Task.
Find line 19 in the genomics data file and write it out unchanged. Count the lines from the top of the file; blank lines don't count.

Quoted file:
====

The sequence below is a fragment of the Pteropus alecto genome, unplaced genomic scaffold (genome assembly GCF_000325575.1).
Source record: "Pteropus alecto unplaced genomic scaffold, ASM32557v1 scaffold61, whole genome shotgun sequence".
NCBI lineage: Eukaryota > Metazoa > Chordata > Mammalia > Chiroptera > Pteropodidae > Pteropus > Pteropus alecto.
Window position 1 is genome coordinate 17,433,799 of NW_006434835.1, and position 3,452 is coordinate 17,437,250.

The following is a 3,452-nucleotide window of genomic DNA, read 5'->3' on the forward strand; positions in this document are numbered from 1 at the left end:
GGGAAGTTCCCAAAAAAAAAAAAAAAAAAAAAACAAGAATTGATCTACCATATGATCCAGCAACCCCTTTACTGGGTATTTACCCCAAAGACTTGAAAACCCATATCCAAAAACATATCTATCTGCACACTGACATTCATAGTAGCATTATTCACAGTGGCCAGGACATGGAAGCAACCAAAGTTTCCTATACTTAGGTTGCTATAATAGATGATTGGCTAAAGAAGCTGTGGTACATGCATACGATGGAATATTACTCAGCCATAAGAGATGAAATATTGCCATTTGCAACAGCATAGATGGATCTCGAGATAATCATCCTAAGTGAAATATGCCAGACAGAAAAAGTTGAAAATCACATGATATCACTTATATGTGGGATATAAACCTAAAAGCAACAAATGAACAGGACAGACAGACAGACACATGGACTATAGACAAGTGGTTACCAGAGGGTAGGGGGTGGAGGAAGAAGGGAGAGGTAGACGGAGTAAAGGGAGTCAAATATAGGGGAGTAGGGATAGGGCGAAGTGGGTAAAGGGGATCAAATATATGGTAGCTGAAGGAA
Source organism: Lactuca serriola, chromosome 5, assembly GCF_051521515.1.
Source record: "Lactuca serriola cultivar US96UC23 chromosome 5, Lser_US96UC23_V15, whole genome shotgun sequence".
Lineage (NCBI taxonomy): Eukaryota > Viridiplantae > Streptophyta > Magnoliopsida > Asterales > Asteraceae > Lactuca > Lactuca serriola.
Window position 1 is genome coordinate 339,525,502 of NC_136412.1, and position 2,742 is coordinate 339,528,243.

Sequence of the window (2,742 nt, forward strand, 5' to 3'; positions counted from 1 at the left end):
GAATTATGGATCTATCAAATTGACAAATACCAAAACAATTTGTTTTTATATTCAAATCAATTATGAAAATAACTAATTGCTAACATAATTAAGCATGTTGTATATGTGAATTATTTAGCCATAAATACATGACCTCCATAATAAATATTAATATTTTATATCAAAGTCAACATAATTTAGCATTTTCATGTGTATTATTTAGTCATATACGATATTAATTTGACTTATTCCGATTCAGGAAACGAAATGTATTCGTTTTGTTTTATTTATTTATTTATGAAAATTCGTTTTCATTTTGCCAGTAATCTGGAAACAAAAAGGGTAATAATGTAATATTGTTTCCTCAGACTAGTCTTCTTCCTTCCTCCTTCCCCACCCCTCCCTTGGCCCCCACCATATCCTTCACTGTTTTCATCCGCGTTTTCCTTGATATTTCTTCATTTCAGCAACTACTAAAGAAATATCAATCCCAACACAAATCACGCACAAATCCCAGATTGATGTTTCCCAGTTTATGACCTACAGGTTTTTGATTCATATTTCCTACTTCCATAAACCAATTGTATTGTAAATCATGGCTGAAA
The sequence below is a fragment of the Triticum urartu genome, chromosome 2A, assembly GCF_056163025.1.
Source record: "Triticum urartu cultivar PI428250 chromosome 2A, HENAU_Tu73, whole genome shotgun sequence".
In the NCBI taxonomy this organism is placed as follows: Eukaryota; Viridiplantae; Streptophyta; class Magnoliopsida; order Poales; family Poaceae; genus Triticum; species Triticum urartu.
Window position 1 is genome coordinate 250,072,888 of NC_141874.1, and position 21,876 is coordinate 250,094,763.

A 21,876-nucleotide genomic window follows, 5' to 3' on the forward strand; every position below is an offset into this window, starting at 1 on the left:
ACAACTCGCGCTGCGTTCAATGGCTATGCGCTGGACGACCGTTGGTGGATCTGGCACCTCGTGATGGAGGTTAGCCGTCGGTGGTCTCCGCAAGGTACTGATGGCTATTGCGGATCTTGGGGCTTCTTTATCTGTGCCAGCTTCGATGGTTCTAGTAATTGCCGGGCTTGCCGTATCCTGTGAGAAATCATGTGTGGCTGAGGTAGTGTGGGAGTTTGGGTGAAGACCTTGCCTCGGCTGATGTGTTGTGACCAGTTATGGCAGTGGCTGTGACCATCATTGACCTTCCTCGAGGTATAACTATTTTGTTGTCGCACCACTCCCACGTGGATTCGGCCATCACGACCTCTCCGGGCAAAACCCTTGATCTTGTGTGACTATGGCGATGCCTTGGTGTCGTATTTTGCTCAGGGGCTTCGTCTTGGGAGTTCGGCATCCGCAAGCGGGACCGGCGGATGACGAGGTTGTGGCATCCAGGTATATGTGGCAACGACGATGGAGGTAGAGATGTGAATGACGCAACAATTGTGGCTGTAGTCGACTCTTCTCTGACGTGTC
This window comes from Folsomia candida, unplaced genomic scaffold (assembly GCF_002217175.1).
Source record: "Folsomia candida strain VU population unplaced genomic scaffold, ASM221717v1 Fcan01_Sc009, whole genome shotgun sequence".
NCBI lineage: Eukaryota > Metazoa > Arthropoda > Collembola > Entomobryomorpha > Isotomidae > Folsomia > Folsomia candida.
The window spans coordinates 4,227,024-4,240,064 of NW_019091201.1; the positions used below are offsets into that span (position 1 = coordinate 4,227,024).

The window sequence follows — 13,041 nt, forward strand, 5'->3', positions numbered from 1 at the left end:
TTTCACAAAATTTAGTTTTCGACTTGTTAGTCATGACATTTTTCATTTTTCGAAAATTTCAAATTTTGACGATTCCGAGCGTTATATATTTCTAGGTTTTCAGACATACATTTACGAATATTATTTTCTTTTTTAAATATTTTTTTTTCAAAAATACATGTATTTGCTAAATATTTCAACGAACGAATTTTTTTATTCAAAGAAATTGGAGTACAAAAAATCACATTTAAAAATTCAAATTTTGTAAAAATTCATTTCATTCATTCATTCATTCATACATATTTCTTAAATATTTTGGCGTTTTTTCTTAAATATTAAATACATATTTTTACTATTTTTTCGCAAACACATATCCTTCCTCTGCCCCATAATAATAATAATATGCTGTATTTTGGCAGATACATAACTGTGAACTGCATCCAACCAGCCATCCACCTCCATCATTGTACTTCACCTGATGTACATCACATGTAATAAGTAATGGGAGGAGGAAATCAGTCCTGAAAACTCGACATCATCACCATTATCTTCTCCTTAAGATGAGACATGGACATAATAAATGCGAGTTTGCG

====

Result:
This window comes from Folsomia candida, unplaced genomic scaffold (assembly GCF_002217175.1).